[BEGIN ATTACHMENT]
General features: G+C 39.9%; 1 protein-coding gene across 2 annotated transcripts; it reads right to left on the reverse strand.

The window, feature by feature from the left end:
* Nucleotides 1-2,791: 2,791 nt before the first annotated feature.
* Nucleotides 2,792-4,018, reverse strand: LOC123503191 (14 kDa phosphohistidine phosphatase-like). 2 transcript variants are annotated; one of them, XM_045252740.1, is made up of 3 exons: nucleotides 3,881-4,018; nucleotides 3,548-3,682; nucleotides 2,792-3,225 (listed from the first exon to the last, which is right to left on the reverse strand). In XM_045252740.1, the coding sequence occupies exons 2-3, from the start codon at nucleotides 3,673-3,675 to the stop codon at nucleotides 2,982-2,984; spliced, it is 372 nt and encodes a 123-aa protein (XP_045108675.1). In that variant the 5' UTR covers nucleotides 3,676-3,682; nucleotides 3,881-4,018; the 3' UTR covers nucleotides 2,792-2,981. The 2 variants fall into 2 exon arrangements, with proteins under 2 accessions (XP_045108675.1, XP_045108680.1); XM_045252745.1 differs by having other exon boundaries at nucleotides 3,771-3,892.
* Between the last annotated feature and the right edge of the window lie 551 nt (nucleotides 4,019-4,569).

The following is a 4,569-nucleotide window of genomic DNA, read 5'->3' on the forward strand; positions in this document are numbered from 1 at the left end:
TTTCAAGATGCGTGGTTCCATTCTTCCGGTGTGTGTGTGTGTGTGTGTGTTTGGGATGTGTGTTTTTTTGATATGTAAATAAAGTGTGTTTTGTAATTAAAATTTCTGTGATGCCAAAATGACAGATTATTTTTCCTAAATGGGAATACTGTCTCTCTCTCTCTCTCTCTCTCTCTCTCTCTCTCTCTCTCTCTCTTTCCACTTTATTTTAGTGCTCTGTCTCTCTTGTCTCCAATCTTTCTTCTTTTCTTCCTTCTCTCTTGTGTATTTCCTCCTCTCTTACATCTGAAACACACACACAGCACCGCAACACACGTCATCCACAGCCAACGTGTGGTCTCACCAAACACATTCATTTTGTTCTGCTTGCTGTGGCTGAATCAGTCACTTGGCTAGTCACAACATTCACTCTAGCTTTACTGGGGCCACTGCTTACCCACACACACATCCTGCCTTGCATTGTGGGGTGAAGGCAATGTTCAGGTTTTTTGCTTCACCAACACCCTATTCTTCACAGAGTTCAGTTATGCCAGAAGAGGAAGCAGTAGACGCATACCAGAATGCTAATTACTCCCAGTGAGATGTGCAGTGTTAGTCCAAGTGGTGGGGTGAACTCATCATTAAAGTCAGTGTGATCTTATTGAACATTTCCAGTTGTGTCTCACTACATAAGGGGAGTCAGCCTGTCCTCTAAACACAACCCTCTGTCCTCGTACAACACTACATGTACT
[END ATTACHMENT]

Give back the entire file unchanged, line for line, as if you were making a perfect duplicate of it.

General features: G+C 39.9%; 1 protein-coding gene across 2 annotated transcripts; it reads right to left on the reverse strand.

The window, feature by feature from the left end:
* Nucleotides 1-2,791: 2,791 nt before the first annotated feature.
* Nucleotides 2,792-4,018, reverse strand: LOC123503191 (14 kDa phosphohistidine phosphatase-like). 2 transcript variants are annotated; one of them, XM_045252740.1, is made up of 3 exons: nucleotides 3,881-4,018; nucleotides 3,548-3,682; nucleotides 2,792-3,225 (listed from the first exon to the last, which is right to left on the reverse strand). In XM_045252740.1, the coding sequence occupies exons 2-3, from the start codon at nucleotides 3,673-3,675 to the stop codon at nucleotides 2,982-2,984; spliced, it is 372 nt and encodes a 123-aa protein (XP_045108675.1). In that variant the 5' UTR covers nucleotides 3,676-3,682; nucleotides 3,881-4,018; the 3' UTR covers nucleotides 2,792-2,981. The 2 variants fall into 2 exon arrangements, with proteins under 2 accessions (XP_045108675.1, XP_045108680.1); XM_045252745.1 differs by having other exon boundaries at nucleotides 3,771-3,892.
* Between the last annotated feature and the right edge of the window lie 551 nt (nucleotides 4,019-4,569).

The following is a 4,569-nucleotide window of genomic DNA, read 5'->3' on the forward strand; positions in this document are numbered from 1 at the left end:
TTTCAAGATGCGTGGTTCCATTCTTCCGGTGTGTGTGTGTGTGTGTGTGTTTGGGATGTGTGTTTTTTTGATATGTAAATAAAGTGTGTTTTGTAATTAAAATTTCTGTGATGCCAAAATGACAGATTATTTTTCCTAAATGGGAATACTGTCTCTCTCTCTCTCTCTCTCTCTCTCTCTCTCTCTCTCTCTCTCTTTCCACTTTATTTTAGTGCTCTGTCTCTCTTGTCTCCAATCTTTCTTCTTTTCTTCCTTCTCTCTTGTGTATTTCCTCCTCTCTTACATCTGAAACACACACACAGCACCGCAACACACGTCATCCACAGCCAACGTGTGGTCTCACCAAACACATTCATTTTGTTCTGCTTGCTGTGGCTGAATCAGTCACTTGGCTAGTCACAACATTCACTCTAGCTTTACTGGGGCCACTGCTTACCCACACACACATCCTGCCTTGCATTGTGGGGTGAAGGCAATGTTCAGGTTTTTTGCTTCACCAACACCCTATTCTTCACAGAGTTCAGTTATGCCAGAAGAGGAAGCAGTAGACGCATACCAGAATGCTAATTACTCCCAGTGAGATGTGCAGTGTTAGTCCAAGTGGTGGGGTGAACTCATCATTAAAGTCAGTGTGATCTTATTGAACATTTCCAGTTGTGTCTCACTACATAAGGGGAGTCAGCCTGTCCTCTAAACACAACCCTCTGTCCTCGTACAACACTACATGTACT